This blog is about what it’s like to live as an expat, peppered with posts about my travels and the cool stuff I get to see and do as someone who landed a job as a semi-jetsetter. For that reason, I have avoided posting about any topics that could be perceived as taboo. It isn’t that I don’t have opinions, but I didn’t feel that this blog was really the place to share those feelings. The funny thing is, if you know me, you know I’m pretty outspoken about what I think… I just generally don’t do it in the social media stratosphere. But recently I asked myself why I don’t share these thoughts out loud from time to time, and I didn’t like the answer I came up with: because I am scared of offending someone. But part of me feels like not saying what you think to avoid rocking the boat is kind of like lying. And I’m tired of lying to my readers…
I think there needs to be more gun control in America. And I think our obsession with the right to own guns is ridiculous.
Before you close this window, unsubscribe from the blog, delete me from Facebook, unfollow me on Twitter, and generally badmouth me because I disagree with something that is important to you, I beg you to consider the following:
I have held a gun. I have fired a gun. My father owns multiple guns and works for a gun manufacturer. I was born and raised in the state whose motto is “Live Free or Die” and where most people I know hunt, own guns, and frequent shooting ranges for fun. I actually support, seasonal regulated hunting (And I’m a vegetarian! The hypocrisy!). I don’t hate guns or gun owners as faction of any population.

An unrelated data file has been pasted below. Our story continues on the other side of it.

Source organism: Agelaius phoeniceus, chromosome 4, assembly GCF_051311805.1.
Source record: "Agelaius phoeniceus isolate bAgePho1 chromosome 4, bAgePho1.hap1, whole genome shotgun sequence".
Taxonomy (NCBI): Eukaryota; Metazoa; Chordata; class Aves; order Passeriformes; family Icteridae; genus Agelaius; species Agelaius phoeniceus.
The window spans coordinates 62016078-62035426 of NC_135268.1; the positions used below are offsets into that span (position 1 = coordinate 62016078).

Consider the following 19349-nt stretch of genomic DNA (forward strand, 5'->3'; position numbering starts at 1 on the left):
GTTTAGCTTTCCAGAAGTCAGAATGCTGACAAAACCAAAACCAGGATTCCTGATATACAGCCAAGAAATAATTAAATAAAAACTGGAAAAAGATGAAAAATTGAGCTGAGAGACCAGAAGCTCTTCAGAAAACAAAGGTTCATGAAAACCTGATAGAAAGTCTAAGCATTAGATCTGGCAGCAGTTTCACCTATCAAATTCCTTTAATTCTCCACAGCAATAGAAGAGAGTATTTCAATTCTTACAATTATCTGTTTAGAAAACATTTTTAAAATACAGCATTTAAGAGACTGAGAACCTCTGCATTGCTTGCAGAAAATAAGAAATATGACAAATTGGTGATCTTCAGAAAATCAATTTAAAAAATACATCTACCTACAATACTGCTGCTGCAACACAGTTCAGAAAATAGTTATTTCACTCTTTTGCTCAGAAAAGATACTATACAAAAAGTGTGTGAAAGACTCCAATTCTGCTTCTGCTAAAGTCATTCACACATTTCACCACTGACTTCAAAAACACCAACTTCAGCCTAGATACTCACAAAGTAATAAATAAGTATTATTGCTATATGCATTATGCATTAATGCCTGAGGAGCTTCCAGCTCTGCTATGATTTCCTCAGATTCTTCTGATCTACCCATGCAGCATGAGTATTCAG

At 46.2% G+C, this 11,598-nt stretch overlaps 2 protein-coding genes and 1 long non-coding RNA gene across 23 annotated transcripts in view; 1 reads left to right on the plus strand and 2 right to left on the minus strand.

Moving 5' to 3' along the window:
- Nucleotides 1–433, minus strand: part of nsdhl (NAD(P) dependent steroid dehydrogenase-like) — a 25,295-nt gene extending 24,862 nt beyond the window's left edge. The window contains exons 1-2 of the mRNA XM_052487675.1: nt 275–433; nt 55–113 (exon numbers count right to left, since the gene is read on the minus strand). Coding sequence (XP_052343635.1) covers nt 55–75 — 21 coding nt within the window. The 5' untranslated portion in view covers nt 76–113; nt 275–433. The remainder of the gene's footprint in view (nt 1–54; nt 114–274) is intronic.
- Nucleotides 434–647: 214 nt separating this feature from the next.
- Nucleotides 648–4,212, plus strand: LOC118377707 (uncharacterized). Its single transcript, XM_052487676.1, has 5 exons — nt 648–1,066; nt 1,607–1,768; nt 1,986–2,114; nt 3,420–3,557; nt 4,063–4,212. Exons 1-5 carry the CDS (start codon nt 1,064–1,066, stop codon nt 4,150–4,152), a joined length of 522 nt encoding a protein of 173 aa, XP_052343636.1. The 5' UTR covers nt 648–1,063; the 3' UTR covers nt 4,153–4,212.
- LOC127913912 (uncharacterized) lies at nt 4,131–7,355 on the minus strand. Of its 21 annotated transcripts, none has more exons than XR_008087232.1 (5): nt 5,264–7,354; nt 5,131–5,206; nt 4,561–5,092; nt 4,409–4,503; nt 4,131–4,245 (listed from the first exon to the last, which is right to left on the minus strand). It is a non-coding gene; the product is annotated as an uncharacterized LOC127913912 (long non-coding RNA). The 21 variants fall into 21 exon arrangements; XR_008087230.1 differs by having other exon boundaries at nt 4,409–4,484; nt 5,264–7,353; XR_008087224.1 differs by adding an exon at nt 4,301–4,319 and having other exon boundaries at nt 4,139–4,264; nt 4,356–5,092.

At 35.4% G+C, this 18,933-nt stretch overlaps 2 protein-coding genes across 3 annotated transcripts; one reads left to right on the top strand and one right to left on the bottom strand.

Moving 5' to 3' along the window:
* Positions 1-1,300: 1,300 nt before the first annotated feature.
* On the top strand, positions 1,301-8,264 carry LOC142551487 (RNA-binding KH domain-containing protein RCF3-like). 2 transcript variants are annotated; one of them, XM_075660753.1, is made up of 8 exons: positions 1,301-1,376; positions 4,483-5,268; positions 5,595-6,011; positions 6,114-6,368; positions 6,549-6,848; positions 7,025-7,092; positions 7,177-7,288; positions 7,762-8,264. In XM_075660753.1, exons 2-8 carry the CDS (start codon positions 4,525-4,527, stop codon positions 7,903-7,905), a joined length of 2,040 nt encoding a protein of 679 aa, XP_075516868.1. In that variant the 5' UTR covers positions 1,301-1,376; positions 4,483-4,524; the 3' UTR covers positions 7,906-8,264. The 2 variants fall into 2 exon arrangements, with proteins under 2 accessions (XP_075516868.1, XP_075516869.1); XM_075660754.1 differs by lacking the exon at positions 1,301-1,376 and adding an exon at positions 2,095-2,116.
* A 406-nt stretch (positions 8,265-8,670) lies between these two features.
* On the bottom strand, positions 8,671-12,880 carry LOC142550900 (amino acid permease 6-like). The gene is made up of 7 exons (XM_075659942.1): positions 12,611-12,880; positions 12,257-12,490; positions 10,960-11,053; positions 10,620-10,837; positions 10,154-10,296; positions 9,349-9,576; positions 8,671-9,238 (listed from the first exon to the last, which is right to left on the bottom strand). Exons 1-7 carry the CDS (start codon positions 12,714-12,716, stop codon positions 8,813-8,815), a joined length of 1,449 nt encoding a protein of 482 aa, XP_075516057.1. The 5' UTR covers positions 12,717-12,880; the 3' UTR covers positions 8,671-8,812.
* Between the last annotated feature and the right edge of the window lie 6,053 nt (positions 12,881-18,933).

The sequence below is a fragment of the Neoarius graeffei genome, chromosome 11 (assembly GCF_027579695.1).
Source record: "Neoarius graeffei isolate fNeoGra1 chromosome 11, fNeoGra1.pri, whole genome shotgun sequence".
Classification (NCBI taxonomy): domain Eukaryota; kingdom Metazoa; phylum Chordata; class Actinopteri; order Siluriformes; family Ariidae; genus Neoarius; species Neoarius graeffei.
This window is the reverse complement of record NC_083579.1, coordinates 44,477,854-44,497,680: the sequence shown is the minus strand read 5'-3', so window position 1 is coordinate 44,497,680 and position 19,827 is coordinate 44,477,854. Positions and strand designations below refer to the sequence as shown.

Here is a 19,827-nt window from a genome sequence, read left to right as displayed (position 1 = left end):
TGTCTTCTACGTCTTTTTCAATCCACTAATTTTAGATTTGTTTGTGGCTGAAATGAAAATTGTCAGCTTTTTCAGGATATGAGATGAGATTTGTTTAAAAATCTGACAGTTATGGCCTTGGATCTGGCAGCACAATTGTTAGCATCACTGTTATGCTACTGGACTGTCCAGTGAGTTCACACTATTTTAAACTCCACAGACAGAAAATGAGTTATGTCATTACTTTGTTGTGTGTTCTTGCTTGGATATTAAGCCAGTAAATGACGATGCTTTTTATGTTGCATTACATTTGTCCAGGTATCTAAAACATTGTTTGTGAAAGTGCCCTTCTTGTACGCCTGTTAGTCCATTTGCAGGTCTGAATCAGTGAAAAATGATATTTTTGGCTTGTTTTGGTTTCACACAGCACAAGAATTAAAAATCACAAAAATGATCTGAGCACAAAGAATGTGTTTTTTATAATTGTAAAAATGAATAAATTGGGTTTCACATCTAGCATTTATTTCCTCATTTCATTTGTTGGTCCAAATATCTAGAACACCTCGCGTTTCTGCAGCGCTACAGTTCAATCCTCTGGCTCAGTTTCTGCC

Rest assured that posts like this won’t become the norm, here. But if you’re open to learning what I think about this hot topic, and I hope you are, keep reading.
No one is “blaming law-abiding gun owners” for the terrible tragedy in Newtown, CT. Or any of the other gun-related incidents for that matter. I haven’t heard anyone saying that Nancy Lanza is to blame for anything because she legally purchased and registered her firearms. I understand that maybe some gun owners feel like they’re being punished for someone else’s crimes, and I’m sorry. But I’d like to think that if we could give up a few metal objects for the sake of others’ safety, we might at least consider it.
Just because people steal guns, doesn’t mean we shouldn’t make them harder to get. I read a fascinating line recently that seems to capture this way of thinking: “Gun control won’t prevent 100% of gun violence, so let’s settle for 0%.” If you are one of those law-abiding gun owners, then tougher regulations, including mandatory background checks–even for privately sold guns like those sold at gun shows–mental health screenings, wait periods, inspections, required training and insurance, and other measures will not affect your ability to buy a gun, just the time it takes to get one. And since you’re not in a rush to use it to injure someone, I know that won’t bother you at all. Neither will tougher legislation on gun-trafficking or gang violence.
No one needs an assault rifle. If you want to own such a powerful gun, join the military and receive intense training.